THUNDER BAY – Looking across Canada right now, at the provincial level, the future for incumbent governments doesn’t appear all that bright. The NDP in Manitoba are behind in the polls. In British Columbia, the Liberal Government is falling fast in public support. In Alberta, the Progressive Conservatives are facing a growing challenge from the upstart Wild Rose Alliance.
In Quebec, the Liberals appear to be in trouble too.
It appears voters are in the mood for change.
Ontario remains the only one of the five provinces where there has not been any public opinion polls published recently showing the impact of scandals and the HST.
It is possible that the people of Ontario are still happy with the McGuinty Government, the public approval of the Premier increased from 18% to 21% according to an Angus Reid poll released in March.
In Ontario, voters appear far calmer than in British Columbia. The contrast between Ontario and British Columbia over the looming imposition of the Harmonized Sales Tax (HST) is stark.
In British Columbia, people are protesting the new tax which will raise the price of many items. The protest against the HST in British Columbia has claimed a win with the resignation from the Liberal Cabinet by Blair Lekstrom, the Minister of Energy.
In addition, voters in British Columbia have rallied against the tax and reached the threshold needed for a special referendum on the HST. While the referendum is not binding on the BC Liberal Government, a failure to listen would likely impact the party during the next election.
In Ontario, opposition against the HST seems muted by comparison. Perhaps it is one of the indicators demonstrating why Western Canada has continued to grow, while Ontario has lagged in recent years. A key component for growth in the west has been the people are more engaged in what their governments do. In Ontario, it often seems that the idea of listening to the people is left to election campaigns in far too many cases.
In others, it is special interest groups which seem to capture the ear of the Premier more than the will of the people.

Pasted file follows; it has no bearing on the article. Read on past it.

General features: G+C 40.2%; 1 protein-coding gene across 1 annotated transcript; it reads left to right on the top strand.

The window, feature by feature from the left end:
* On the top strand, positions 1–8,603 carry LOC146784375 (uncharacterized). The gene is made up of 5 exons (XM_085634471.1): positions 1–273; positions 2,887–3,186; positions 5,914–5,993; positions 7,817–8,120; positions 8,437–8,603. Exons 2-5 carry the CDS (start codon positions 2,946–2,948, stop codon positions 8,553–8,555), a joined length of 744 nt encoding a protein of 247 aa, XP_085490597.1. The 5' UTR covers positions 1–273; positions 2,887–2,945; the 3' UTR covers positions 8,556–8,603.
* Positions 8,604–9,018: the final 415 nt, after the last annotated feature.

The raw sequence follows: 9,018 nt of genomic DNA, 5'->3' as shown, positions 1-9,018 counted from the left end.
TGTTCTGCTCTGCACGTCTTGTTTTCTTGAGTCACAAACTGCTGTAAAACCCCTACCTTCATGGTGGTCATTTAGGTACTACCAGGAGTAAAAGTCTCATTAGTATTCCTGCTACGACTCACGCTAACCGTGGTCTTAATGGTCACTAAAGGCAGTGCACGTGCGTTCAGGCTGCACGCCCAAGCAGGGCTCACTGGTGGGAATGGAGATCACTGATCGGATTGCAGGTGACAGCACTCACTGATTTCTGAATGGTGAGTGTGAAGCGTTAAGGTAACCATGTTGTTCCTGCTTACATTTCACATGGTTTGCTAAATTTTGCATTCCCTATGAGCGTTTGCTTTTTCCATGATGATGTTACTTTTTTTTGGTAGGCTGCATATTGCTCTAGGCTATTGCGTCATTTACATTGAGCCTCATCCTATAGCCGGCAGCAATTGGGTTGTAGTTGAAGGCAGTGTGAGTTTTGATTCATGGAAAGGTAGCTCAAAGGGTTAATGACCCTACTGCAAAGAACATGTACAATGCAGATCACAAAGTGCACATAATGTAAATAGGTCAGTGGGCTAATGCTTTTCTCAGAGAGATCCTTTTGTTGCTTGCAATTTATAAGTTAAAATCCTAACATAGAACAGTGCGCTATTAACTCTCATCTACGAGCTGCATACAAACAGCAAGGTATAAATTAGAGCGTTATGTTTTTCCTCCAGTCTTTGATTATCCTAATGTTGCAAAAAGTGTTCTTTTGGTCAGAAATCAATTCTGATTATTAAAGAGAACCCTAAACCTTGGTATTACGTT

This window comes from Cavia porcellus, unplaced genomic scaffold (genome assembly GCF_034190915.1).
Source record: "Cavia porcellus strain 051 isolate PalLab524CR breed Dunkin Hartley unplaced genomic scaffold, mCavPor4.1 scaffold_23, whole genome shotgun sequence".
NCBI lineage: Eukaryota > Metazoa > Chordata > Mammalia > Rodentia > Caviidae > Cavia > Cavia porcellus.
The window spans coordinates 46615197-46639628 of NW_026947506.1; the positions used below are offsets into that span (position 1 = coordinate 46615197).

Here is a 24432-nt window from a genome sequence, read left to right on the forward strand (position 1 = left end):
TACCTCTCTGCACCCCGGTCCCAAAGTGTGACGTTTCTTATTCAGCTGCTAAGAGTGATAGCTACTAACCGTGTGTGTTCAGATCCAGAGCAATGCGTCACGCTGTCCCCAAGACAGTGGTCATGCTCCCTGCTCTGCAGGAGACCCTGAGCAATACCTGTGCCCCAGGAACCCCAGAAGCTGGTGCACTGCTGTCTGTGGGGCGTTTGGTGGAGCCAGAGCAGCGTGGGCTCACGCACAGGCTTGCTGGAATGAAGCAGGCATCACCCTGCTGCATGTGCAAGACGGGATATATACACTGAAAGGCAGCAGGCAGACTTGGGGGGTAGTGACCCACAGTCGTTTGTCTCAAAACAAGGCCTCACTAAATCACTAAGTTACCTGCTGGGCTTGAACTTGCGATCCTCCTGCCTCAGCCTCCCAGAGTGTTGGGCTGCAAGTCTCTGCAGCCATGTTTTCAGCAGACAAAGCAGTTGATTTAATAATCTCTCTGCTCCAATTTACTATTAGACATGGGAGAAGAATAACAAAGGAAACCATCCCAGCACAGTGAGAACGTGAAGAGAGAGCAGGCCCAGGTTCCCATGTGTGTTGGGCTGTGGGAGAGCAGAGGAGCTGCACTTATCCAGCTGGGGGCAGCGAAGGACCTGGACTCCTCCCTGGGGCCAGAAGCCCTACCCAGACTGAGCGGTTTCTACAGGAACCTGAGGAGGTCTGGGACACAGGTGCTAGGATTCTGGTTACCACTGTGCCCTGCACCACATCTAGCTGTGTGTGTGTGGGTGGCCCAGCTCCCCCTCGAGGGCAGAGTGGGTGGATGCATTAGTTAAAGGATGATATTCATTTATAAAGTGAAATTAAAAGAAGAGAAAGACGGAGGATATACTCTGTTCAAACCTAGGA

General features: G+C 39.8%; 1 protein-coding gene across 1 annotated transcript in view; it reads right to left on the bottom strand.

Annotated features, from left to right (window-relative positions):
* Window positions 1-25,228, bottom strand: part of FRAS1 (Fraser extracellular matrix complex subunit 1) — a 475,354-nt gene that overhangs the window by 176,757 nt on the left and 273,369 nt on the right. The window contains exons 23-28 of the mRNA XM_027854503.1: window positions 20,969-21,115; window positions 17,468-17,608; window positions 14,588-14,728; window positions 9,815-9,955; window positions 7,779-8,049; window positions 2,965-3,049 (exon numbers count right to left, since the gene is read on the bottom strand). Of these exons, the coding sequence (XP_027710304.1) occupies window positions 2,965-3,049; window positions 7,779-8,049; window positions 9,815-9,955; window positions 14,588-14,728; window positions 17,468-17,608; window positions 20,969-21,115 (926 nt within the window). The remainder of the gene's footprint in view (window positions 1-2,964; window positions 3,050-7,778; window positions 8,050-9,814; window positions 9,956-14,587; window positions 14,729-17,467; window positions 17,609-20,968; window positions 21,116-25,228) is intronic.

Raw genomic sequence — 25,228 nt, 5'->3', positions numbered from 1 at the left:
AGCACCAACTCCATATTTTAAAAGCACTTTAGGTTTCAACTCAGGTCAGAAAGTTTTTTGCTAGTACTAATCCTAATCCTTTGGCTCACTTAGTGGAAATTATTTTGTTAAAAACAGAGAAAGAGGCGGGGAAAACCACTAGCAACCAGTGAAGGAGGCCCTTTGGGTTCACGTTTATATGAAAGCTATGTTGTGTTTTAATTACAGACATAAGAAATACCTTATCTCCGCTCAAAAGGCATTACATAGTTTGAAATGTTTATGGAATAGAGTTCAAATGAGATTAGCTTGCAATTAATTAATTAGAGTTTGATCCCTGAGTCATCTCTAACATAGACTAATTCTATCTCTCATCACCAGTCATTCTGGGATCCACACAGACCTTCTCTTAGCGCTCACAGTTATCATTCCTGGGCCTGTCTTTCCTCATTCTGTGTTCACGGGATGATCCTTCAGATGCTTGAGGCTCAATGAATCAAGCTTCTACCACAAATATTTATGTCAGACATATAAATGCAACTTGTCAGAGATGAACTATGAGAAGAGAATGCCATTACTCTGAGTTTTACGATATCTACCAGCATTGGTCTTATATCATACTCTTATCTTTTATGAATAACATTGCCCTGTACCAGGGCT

Now, it is likely that every sitting member of the Liberal Caucus in Queen’s Park would deny that statement, however as my grandmother used to say, “Your actions are speaking so loudly that I can’t hear what you are saying”.
Maybe people in Ontario have decided a collective “so what?” or are merely waiting for the provincial election next year.
Several First Nations have protested, the NDP have protested, and the Progressive Conservatives have protested.
The people in Ontario however seem almost resigned that the HST will happen. It is an attitude that likely has encouraged the McGuinty Government.
While in British Columbia, the Liberals are paying the price in the public opinion polls, in Ontario the McGuinty Government has yet to see lower poll numbers.
The latest Angus Reid Public Opinion poll in British Columbia show that the opposition New Democratic Party (NDP) is the most popular political organization in British Columbia. 46 per cent of respondents in the Canadian province would support the NDP in the next provincial ballot.
The governing BC Liberals are second place with 26 per cent, followed by the BC Greens with 14 per cent and the BC Conservatives with eight per cent.
It is entirely likely that in Ontario, the next public opinion poll will show a more complete picture of how the HST is impacting the political landscape.
Based on the sales job that the McGuinty Government is attempting right now to promote the HST, my guess is that people are not as happy as the government had hoped.
That of course is just my opinion, and as always, your mileage may vary.